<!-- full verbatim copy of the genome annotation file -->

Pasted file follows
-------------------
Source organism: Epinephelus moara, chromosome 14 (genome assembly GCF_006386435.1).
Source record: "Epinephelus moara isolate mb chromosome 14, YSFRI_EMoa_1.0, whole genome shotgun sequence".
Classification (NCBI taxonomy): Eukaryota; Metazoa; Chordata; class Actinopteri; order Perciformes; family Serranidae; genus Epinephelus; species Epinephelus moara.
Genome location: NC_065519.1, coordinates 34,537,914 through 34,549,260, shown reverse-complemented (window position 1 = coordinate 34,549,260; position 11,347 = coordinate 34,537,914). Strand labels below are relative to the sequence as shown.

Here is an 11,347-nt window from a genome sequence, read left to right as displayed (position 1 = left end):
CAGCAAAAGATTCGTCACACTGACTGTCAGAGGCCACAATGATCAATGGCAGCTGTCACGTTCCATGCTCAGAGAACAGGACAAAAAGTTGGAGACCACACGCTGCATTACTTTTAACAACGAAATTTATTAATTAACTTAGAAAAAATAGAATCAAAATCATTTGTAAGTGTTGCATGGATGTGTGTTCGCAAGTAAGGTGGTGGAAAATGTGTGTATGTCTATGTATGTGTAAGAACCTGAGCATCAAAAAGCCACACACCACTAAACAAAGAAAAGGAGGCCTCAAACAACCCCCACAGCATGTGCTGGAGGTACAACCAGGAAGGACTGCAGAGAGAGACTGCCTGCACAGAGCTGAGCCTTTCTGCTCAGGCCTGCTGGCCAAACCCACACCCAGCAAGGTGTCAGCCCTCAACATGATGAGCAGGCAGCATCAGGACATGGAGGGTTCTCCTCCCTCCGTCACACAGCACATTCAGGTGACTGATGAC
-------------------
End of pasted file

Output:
Source organism: Epinephelus moara, chromosome 14 (genome assembly GCF_006386435.1).
Source record: "Epinephelus moara isolate mb chromosome 14, YSFRI_EMoa_1.0, whole genome shotgun sequence".
Classification (NCBI taxonomy): Eukaryota; Metazoa; Chordata; class Actinopteri; order Perciformes; family Serranidae; genus Epinephelus; species Epinephelus moara.
Genome location: NC_065519.1, coordinates 34,537,914 through 34,549,260, shown reverse-complemented (window position 1 = coordinate 34,549,260; position 11,347 = coordinate 34,537,914). Strand labels below are relative to the sequence as shown.

Here is an 11,347-nt window from a genome sequence, read left to right as displayed (position 1 = left end):
CAGCAAAAGATTCGTCACACTGACTGTCAGAGGCCACAATGATCAATGGCAGCTGTCACGTTCCATGCTCAGAGAACAGGACAAAAAGTTGGAGACCACACGCTGCATTACTTTTAACAACGAAATTTATTAATTAACTTAGAAAAAATAGAATCAAAATCATTTGTAAGTGTTGCATGGATGTGTGTTCGCAAGTAAGGTGGTGGAAAATGTGTGTATGTCTATGTATGTGTAAGAACCTGAGCATCAAAAAGCCACACACCACTAAACAAAGAAAAGGAGGCCTCAAACAACCCCCACAGCATGTGCTGGAGGTACAACCAGGAAGGACTGCAGAGAGAGACTGCCTGCACAGAGCTGAGCCTTTCTGCTCAGGCCTGCTGGCCAAACCCACACCCAGCAAGGTGTCAGCCCTCAACATGATGAGCAGGCAGCATCAGGACATGGAGGGTTCTCCTCCCTCCGTCACACAGCACATTCAGGTGACTGATGAC